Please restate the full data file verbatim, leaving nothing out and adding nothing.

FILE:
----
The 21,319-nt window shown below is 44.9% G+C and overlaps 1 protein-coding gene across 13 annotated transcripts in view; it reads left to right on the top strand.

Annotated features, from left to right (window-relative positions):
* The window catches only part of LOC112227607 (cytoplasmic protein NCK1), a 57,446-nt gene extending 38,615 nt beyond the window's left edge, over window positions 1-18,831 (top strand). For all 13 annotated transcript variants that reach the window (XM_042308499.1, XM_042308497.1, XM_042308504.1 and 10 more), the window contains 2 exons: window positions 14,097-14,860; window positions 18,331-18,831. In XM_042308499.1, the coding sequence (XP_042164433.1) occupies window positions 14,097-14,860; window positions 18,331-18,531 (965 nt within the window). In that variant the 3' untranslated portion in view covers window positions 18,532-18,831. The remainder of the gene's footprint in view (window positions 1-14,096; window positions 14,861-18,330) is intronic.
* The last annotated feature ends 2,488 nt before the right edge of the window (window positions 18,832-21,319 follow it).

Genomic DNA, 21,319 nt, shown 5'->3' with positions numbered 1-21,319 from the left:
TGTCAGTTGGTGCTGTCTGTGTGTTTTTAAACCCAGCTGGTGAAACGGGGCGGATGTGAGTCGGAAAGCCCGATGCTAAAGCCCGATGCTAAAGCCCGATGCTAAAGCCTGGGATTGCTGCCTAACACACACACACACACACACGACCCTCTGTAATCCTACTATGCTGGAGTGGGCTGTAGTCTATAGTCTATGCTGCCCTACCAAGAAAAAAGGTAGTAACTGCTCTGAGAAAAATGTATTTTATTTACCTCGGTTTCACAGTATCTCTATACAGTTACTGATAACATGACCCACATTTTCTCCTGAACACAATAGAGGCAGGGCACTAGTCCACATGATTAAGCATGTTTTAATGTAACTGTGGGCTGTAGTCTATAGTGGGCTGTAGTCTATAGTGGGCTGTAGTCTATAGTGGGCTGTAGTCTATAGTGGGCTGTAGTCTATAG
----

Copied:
The 21,319-nt window shown below is 44.9% G+C and overlaps 1 protein-coding gene across 13 annotated transcripts in view; it reads left to right on the top strand.

Annotated features, from left to right (window-relative positions):
* The window catches only part of LOC112227607 (cytoplasmic protein NCK1), a 57,446-nt gene extending 38,615 nt beyond the window's left edge, over window positions 1-18,831 (top strand). For all 13 annotated transcript variants that reach the window (XM_042308499.1, XM_042308497.1, XM_042308504.1 and 10 more), the window contains 2 exons: window positions 14,097-14,860; window positions 18,331-18,831. In XM_042308499.1, the coding sequence (XP_042164433.1) occupies window positions 14,097-14,860; window positions 18,331-18,531 (965 nt within the window). In that variant the 3' untranslated portion in view covers window positions 18,532-18,831. The remainder of the gene's footprint in view (window positions 1-14,096; window positions 14,861-18,330) is intronic.
* The last annotated feature ends 2,488 nt before the right edge of the window (window positions 18,832-21,319 follow it).

Genomic DNA, 21,319 nt, shown 5'->3' with positions numbered 1-21,319 from the left:
TGTCAGTTGGTGCTGTCTGTGTGTTTTTAAACCCAGCTGGTGAAACGGGGCGGATGTGAGTCGGAAAGCCCGATGCTAAAGCCCGATGCTAAAGCCCGATGCTAAAGCCTGGGATTGCTGCCTAACACACACACACACACACACGACCCTCTGTAATCCTACTATGCTGGAGTGGGCTGTAGTCTATAGTCTATGCTGCCCTACCAAGAAAAAAGGTAGTAACTGCTCTGAGAAAAATGTATTTTATTTACCTCGGTTTCACAGTATCTCTATACAGTTACTGATAACATGACCCACATTTTCTCCTGAACACAATAGAGGCAGGGCACTAGTCCACATGATTAAGCATGTTTTAATGTAACTGTGGGCTGTAGTCTATAGTGGGCTGTAGTCTATAGTGGGCTGTAGTCTATAGTGGGCTGTAGTCTATAGTGGGCTGTAGTCTATAG